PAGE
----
When June rolls around, it is often a time of celebration for students. The end of exams is the signal to start to relax and party with friends, while also looking forward to spending some time at home with family. With little to no university commitments, there really is nothing like two whole months of freedom. However, for many they either need to, or want to, spend their time over summer in paid work. Something which brings both advantages and, indeed, disadvantages.
To start on a positive note, I’ve found in my time studying that summer work has always been beneficial. One of the most prominent benefits is obviously the money. The opportunity to save up some cash for returning to university, to pay rent on your accommodation for the following year, or even save some money to go on holiday with, the list is truly endless. Money in the bank is often a tricky issue for students, so the chance to be able to have some extra cash on hand for when university restarts can be a massive boost.
Another positive element to work over summer is the return to a regular routine. I know in my experience that I have found the lack of routine associated with university life particularly challenging. Having to wake up at the same time of day for a regular work shift, as well as having a proper eating and sleeping pattern, is one of the most underrated experiences in my opinion.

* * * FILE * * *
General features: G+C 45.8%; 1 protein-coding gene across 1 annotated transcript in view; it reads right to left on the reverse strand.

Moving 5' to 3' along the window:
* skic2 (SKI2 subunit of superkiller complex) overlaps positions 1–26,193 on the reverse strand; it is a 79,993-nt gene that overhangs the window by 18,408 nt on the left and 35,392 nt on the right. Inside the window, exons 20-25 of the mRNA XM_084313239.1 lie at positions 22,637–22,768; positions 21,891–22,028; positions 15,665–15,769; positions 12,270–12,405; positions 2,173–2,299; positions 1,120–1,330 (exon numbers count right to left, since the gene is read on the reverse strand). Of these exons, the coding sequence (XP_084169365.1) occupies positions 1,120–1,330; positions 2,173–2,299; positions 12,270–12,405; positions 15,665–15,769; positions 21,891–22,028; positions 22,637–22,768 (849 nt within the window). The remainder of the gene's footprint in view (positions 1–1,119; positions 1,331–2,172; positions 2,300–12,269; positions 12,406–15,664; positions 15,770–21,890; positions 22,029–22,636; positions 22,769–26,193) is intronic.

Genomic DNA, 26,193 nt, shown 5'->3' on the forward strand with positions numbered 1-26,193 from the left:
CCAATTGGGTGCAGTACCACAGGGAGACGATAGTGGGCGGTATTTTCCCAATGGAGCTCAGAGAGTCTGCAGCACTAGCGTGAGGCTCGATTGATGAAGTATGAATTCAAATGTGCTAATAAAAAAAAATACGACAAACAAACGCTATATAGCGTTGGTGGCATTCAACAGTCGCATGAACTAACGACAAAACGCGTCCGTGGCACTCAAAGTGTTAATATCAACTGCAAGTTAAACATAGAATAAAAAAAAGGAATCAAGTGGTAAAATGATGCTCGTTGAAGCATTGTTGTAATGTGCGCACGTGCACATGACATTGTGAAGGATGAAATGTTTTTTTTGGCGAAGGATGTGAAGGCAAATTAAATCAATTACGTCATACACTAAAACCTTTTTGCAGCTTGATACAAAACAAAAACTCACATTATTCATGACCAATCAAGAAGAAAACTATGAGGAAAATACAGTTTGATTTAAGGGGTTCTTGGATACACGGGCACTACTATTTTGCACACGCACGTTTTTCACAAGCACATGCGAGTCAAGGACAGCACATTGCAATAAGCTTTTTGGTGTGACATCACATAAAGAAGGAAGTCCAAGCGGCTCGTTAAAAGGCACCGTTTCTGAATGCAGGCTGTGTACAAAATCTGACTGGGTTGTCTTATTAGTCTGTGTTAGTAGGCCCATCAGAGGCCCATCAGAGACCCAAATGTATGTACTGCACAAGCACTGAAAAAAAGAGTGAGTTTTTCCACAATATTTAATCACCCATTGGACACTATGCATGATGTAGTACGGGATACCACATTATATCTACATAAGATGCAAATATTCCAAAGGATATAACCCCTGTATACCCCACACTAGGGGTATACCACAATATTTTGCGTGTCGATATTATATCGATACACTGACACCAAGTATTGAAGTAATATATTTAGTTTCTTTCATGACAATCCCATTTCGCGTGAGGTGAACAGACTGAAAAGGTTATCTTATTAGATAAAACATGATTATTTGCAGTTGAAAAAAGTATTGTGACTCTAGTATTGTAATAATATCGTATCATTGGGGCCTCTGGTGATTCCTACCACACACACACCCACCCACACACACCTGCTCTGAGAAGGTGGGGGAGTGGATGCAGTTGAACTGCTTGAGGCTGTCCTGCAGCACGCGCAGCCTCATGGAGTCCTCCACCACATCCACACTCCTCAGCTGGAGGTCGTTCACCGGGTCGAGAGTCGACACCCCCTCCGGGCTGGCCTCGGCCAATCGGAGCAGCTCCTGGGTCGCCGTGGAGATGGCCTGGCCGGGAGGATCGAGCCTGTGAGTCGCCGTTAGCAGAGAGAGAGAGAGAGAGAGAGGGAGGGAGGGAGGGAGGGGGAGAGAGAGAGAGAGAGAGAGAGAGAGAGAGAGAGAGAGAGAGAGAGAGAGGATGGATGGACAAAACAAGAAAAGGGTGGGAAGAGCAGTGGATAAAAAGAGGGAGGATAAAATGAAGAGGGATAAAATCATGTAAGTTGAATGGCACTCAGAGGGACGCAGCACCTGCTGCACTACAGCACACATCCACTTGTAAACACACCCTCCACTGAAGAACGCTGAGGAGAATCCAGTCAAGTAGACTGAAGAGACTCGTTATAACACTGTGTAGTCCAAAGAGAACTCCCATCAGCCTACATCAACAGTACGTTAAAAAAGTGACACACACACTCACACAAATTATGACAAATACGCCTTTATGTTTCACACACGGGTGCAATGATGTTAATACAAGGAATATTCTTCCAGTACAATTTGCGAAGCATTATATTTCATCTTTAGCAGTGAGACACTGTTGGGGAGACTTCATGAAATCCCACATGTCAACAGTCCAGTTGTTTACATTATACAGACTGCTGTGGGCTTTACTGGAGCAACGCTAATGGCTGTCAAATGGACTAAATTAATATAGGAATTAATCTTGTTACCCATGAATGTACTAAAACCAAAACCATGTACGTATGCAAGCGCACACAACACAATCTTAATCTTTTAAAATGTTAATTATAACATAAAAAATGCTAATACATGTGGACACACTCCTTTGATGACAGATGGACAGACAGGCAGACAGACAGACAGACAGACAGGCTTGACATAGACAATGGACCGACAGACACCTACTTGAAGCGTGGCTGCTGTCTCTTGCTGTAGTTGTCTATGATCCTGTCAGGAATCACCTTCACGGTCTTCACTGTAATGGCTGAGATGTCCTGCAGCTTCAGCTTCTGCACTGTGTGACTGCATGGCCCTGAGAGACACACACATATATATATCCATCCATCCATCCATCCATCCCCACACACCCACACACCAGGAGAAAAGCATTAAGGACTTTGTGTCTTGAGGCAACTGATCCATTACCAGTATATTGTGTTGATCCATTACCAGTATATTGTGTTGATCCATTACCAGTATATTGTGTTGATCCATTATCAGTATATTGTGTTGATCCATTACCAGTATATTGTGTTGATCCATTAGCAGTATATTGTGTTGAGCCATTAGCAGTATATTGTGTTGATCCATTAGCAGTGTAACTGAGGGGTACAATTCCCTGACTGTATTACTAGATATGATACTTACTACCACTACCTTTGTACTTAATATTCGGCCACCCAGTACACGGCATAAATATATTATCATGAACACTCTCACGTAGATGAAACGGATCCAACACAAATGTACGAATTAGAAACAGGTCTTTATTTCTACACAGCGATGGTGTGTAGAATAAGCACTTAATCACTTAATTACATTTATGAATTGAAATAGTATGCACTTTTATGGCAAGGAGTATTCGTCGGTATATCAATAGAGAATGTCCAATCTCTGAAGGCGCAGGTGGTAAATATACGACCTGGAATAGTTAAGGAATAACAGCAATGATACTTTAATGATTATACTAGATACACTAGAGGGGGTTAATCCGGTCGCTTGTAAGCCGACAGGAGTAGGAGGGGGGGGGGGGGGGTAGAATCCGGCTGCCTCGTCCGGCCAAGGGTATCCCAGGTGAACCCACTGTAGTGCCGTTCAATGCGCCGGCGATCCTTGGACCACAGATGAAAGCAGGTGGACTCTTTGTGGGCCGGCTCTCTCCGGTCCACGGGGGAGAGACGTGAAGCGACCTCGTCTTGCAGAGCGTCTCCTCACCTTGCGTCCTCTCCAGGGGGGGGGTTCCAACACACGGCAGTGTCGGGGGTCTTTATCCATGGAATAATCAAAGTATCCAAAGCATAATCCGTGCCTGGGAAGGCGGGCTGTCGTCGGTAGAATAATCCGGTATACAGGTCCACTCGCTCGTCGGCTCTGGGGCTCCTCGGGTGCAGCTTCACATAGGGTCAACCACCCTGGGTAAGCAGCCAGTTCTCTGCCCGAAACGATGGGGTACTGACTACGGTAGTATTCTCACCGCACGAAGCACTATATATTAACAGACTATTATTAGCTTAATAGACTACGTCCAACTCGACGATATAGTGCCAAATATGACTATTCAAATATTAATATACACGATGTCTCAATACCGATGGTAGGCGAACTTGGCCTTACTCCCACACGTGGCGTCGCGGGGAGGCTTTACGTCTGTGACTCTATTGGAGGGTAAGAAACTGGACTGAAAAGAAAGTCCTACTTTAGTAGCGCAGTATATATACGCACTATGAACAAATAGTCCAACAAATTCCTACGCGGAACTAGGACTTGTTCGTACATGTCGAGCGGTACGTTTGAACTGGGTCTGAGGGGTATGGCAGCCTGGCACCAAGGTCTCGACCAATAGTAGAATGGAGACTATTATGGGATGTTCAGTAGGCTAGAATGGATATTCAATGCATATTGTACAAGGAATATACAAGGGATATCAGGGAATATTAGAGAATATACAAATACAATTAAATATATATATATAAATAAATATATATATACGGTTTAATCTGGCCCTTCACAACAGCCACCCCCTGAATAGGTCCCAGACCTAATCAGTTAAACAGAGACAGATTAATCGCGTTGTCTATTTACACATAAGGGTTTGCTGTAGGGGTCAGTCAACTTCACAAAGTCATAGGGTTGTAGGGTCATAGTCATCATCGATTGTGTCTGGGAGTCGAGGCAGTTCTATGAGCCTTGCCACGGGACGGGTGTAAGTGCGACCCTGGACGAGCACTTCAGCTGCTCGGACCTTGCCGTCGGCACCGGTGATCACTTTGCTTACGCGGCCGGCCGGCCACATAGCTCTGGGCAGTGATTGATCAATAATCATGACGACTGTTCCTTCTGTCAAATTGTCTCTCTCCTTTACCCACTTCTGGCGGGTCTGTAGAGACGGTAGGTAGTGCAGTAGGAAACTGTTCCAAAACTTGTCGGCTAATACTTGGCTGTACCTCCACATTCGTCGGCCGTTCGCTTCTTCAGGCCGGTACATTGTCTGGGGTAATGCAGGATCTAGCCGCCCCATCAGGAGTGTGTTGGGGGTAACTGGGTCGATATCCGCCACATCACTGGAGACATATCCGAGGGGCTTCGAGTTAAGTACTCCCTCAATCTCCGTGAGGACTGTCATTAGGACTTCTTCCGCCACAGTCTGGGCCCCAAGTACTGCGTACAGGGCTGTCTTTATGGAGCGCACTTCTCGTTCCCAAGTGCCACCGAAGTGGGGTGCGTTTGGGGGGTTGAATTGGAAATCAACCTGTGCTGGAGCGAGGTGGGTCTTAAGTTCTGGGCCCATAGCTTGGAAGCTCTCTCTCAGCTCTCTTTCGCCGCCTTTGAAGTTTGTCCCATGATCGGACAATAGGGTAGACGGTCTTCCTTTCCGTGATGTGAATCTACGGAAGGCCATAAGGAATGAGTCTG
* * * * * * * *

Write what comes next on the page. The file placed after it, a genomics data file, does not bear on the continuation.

Paid work while away from university studies allows for this in abundance and can be a very welcome detox after nine months of chaotic university life.
While I have always found summer work to be beneficial, it is certainly not without its disadvantages. These include the lack of control over your own time. At uni, students have the ability to control much of their own time. This allows them to arrange their studies and social lives more efficiently, so they don’t miss out on being able to perform well academically and spend time with friends. A regular shift pattern always means there is a risk that an individual may have to turn down the chance to do something they really enjoy, simply because they have committed to being at work.
The other disadvantage of summer work is the simple fact of fatigue. While university is fun, it can also be stressful and tiring. The last thing some students would want to do is throw themselves into a demanding paid job after spending months on a degree which has already mentally exhausted them. They want to return home and relax as much as possible before returning to the demanding work of uni.
Despite this, overall I have always found paid work over summer to be a really positive experience. While university can be exhausting, returning home to embark on work is a fantastic change of scenery. Along with the money and the routine I would always recommend it to my peers.